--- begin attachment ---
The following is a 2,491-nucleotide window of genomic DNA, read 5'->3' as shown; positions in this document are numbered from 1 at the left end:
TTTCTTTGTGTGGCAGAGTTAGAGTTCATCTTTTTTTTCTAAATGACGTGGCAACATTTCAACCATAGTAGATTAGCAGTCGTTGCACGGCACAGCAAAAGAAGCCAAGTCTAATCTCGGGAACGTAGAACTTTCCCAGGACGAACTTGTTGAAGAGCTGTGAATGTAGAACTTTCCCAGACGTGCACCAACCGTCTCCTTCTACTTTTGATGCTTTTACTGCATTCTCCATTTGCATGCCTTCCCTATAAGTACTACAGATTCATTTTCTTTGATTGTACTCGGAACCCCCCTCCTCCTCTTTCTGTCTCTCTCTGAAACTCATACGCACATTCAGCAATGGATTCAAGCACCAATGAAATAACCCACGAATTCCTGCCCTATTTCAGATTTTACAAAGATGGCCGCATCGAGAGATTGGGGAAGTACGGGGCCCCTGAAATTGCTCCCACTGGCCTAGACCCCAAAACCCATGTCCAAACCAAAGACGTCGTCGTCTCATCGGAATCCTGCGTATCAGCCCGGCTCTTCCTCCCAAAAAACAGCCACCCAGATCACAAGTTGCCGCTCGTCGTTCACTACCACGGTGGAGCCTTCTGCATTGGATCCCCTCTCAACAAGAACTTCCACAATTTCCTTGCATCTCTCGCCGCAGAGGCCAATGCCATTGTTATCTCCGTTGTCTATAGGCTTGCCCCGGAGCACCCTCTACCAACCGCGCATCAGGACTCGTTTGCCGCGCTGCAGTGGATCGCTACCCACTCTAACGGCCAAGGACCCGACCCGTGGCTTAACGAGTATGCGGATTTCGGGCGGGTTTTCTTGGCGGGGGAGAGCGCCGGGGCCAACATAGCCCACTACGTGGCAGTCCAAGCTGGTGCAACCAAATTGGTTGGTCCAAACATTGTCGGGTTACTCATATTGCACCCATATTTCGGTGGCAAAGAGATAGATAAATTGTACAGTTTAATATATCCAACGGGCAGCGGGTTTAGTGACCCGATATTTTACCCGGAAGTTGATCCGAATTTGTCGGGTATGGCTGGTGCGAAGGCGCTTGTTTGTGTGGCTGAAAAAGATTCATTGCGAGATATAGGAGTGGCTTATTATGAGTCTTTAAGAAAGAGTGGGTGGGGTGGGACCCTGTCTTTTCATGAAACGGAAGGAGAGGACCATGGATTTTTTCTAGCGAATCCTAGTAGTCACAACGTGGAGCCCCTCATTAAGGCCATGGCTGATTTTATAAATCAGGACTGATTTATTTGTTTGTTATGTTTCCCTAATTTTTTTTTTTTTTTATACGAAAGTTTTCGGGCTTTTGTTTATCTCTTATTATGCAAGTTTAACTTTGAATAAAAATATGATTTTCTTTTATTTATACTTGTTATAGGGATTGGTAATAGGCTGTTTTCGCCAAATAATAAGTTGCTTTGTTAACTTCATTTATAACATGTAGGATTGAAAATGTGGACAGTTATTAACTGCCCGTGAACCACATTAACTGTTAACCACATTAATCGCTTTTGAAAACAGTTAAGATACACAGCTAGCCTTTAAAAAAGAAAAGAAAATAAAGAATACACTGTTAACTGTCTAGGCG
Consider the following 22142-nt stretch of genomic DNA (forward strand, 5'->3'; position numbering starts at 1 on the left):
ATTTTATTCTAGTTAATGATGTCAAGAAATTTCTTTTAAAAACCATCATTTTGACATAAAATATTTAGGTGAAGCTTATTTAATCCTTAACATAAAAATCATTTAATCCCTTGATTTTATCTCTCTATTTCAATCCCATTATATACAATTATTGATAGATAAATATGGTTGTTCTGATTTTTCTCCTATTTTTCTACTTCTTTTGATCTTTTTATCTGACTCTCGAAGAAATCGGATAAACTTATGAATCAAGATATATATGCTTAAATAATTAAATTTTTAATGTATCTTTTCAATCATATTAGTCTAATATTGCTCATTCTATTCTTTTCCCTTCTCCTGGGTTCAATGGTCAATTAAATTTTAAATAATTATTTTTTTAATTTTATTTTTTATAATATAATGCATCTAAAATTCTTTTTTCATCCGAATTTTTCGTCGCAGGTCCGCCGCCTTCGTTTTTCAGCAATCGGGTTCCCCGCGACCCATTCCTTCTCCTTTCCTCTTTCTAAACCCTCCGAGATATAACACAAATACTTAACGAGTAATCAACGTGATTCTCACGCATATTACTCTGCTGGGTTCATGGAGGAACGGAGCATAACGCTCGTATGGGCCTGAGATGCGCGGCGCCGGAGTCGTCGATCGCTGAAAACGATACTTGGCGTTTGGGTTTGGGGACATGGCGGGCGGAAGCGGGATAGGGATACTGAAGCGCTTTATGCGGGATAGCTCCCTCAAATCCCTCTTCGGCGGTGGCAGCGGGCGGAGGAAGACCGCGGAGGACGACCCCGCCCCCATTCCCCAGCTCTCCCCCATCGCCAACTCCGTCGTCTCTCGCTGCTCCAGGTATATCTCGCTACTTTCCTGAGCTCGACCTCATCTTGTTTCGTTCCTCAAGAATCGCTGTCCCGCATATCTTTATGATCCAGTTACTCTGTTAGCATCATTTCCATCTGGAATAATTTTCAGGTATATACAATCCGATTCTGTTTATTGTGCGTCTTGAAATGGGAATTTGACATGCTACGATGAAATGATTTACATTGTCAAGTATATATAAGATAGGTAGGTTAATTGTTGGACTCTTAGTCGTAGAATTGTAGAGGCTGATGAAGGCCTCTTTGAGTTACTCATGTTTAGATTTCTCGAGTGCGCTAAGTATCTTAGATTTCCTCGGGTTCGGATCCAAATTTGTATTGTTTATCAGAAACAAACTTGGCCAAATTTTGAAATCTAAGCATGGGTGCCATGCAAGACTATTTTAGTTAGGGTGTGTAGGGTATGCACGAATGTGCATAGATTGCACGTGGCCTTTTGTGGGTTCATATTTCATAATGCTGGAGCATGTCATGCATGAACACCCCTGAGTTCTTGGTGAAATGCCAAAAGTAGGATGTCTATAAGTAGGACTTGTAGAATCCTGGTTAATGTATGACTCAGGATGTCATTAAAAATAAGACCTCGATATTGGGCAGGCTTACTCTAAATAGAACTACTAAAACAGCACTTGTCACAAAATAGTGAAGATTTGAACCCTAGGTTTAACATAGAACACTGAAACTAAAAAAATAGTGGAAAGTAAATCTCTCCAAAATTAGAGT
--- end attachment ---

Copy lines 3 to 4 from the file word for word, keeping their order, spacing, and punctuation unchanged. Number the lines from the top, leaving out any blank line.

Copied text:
Consider the following 22142-nt stretch of genomic DNA (forward strand, 5'->3'; position numbering starts at 1 on the left):
ATTTTATTCTAGTTAATGATGTCAAGAAATTTCTTTTAAAAACCATCATTTTGACATAAAATATTTAGGTGAAGCTTATTTAATCCTTAACATAAAAATCATTTAATCCCTTGATTTTATCTCTCTATTTCAATCCCATTATATACAATTATTGATAGATAAATATGGTTGTTCTGATTTTTCTCCTATTTTTCTACTTCTTTTGATCTTTTTATCTGACTCTCGAAGAAATCGGATAAACTTATGAATCAAGATATATATGCTTAAATAATTAAATTTTTAATGTATCTTTTCAATCATATTAGTCTAATATTGCTCATTCTATTCTTTTCCCTTCTCCTGGGTTCAATGGTCAATTAAATTTTAAATAATTATTTTTTTAATTTTATTTTTTATAATATAATGCATCTAAAATTCTTTTTTCATCCGAATTTTTCGTCGCAGGTCCGCCGCCTTCGTTTTTCAGCAATCGGGTTCCCCGCGACCCATTCCTTCTCCTTTCCTCTTTCTAAACCCTCCGAGATATAACACAAATACTTAACGAGTAATCAACGTGATTCTCACGCATATTACTCTGCTGGGTTCATGGAGGAACGGAGCATAACGCTCGTATGGGCCTGAGATGCGCGGCGCCGGAGTCGTCGATCGCTGAAAACGATACTTGGCGTTTGGGTTTGGGGACATGGCGGGCGGAAGCGGGATAGGGATACTGAAGCGCTTTATGCGGGATAGCTCCCTCAAATCCCTCTTCGGCGGTGGCAGCGGGCGGAGGAAGACCGCGGAGGACGACCCCGCCCCCATTCCCCAGCTCTCCCCCATCGCCAACTCCGTCGTCTCTCGCTGCTCCAGGTATATCTCGCTACTTTCCTGAGCTCGACCTCATCTTGTTTCGTTCCTCAAGAATCGCTGTCCCGCATATCTTTATGATCCAGTTACTCTGTTAGCATCATTTCCATCTGGAATAATTTTCAGGTATATACAATCCGATTCTGTTTATTGTGCGTCTTGAAATGGGAATTTGACATGCTACGATGAAATGATTTACATTGTCAAGTATATATAAGATAGGTAGGTTAATTGTTGGACTCTTAGTCGTAGAATTGTAGAGGCTGATGAAGGCCTCTTTGAGTTACTCATGTTTAGATTTCTCGAGTGCGCTAAGTATCTTAGATTTCCTCGGGTTCGGATCCAAATTTGTATTGTTTATCAGAAACAAACTTGGCCAAATTTTGAAATCTAAGCATGGGTGCCATGCAAGACTATTTTAGTTAGGGTGTGTAGGGTATGCACGAATGTGCATAGATTGCACGTGGCCTTTTGTGGGTTCATATTTCATAATGCTGGAGCATGTCATGCATGAACACCCCTGAGTTCTTGGTGAAATGCCAAAAGTAGGATGTCTATAAGTAGGACTTGTAGAATCCTGGTTAATGTATGACTCAGGATGTCATTAAAAATAAGACCTCGATATTGGGCAGGCTTACTCTAAATAGAACTACTAAAACAGCACTTGTCACAAAATAGTGAAGATTTGAACCCTAGGTTTAACATAGAACACTGAAACTAAAAAAATAGTGGAAAGTAAATCTCTCCAAAATTAGAGT